INTERVIEWS, REVIEWS & RELATED ARTICLES
Record Collector JANUARY 2010 - by Terry Staunton
U2: THE UNFORGETTABLE FIRE
Remaster of a relatively more humble landmark
The latest addition to U2's ongoing expanded reissue series, The Unforgettable Fire is the first since the weighty 2007 overhaul of The Joshua Tree to be given the super-deluxe treatment. More modest versions are available, but serious fans will most likely be coveting this bumper package the size of a house brick.
Does the album, first heard in 1984, warrant such an elaborate makeover? Over the years it's perhaps unfairly become regarded as a mere dress rehearsal for its more iconic follow-up. In a pre-Joshua Tree world, however, it was nonetheless a pivotal release. Brian Eno produces for the first time, helping the quartet make the leap from traditional rock group to something more ambient and adventurous.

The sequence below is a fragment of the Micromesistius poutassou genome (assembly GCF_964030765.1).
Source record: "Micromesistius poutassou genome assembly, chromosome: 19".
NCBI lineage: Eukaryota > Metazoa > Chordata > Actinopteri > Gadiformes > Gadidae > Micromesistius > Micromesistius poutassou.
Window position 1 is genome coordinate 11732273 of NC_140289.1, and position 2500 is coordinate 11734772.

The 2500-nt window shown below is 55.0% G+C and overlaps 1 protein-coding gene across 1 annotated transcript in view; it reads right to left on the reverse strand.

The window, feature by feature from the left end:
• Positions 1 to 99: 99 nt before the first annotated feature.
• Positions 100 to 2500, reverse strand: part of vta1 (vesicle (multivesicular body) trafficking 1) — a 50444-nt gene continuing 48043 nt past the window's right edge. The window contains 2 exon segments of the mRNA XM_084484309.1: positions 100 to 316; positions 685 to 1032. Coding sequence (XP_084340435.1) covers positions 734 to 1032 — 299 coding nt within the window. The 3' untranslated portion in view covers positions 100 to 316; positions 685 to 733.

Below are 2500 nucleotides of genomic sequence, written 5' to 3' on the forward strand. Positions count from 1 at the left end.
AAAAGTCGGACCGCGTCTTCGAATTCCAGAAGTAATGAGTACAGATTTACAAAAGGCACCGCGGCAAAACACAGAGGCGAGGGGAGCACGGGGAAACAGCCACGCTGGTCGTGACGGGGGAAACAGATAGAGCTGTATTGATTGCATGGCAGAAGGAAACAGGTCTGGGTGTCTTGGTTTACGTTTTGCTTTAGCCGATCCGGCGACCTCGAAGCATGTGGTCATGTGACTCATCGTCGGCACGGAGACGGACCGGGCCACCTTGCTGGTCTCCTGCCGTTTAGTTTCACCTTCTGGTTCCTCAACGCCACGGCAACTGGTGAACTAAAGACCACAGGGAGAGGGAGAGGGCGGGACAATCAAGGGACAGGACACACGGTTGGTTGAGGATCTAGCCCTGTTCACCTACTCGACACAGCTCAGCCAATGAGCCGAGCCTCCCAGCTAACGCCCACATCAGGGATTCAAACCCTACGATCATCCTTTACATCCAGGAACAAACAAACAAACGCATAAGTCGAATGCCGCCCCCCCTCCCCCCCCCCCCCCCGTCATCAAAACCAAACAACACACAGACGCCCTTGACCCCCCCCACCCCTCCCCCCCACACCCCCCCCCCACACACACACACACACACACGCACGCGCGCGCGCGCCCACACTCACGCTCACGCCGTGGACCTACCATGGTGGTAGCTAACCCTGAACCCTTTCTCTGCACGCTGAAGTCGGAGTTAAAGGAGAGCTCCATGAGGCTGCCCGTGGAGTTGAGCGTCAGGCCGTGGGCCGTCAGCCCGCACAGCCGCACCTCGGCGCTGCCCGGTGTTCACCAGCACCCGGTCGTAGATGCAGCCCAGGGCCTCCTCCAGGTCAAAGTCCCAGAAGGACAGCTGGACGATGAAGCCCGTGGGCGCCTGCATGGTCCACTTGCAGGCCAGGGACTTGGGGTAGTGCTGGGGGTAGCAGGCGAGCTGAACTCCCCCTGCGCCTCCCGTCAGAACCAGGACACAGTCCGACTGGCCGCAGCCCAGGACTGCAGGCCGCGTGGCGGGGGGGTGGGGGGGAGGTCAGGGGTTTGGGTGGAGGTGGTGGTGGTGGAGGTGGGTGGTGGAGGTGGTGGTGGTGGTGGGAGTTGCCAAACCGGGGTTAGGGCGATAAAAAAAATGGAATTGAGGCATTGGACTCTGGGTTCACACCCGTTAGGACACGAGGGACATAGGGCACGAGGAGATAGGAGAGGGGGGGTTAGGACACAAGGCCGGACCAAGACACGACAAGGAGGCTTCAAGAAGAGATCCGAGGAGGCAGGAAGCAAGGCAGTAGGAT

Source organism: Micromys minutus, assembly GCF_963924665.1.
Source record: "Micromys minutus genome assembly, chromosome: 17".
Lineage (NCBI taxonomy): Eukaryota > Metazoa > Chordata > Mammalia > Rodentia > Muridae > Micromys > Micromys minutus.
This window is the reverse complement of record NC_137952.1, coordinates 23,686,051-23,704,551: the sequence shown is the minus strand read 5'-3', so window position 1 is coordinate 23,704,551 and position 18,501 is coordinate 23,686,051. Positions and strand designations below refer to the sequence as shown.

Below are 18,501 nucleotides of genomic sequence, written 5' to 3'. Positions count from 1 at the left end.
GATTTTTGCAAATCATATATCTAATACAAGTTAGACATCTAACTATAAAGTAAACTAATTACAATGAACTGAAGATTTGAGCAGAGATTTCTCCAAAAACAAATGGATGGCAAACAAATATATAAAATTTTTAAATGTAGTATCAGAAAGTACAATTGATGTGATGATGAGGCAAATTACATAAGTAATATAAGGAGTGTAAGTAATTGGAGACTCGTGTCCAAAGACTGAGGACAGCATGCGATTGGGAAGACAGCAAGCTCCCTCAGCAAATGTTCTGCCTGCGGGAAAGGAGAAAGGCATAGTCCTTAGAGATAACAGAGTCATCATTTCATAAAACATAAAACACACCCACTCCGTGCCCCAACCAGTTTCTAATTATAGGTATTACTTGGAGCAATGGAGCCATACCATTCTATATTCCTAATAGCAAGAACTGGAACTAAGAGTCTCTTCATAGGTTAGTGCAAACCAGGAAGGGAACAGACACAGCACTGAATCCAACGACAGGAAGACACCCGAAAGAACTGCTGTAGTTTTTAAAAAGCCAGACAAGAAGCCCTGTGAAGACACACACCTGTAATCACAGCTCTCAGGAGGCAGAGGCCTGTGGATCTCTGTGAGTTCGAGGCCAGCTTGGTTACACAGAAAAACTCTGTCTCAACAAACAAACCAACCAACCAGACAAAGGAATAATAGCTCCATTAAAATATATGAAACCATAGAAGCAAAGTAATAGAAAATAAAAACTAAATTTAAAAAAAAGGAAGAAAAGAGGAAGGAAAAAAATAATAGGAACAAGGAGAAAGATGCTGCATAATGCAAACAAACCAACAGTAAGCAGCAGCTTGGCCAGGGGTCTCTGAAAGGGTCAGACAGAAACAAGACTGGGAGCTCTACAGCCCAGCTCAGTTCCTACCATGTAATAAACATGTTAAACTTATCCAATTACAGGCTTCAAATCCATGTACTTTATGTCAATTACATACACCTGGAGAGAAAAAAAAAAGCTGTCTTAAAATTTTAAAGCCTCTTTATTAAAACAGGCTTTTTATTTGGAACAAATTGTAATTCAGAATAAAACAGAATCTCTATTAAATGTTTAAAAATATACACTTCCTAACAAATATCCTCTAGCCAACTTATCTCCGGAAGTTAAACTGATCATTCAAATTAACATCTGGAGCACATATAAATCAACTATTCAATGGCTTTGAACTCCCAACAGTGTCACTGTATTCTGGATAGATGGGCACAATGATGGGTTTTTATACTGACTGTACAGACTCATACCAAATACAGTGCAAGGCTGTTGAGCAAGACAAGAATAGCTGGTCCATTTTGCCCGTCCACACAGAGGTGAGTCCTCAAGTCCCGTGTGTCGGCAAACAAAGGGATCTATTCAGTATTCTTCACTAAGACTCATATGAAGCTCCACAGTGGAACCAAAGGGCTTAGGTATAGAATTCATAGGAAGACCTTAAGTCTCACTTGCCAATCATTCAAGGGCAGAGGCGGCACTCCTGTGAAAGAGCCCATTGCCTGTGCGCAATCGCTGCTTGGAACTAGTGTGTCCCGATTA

U2 already had a crowd-pleasing protest anthem with 1983's Sunday Bloody Sunday, but here is where Bono the social and political commentator really flexed his muscles, the pensive ruminations of MLK, 4th Of July and Pride (In The Name Of Love) catapulted to dizzying heights by The Edge's burgeoning guitar and effects pedal inventiveness. The DVD compiles promo videos and live clips, while the second CD gather B-sides and two previously unheard songs, one of which, Disappearing Act, was only belatedly completed on the band's recent world tour.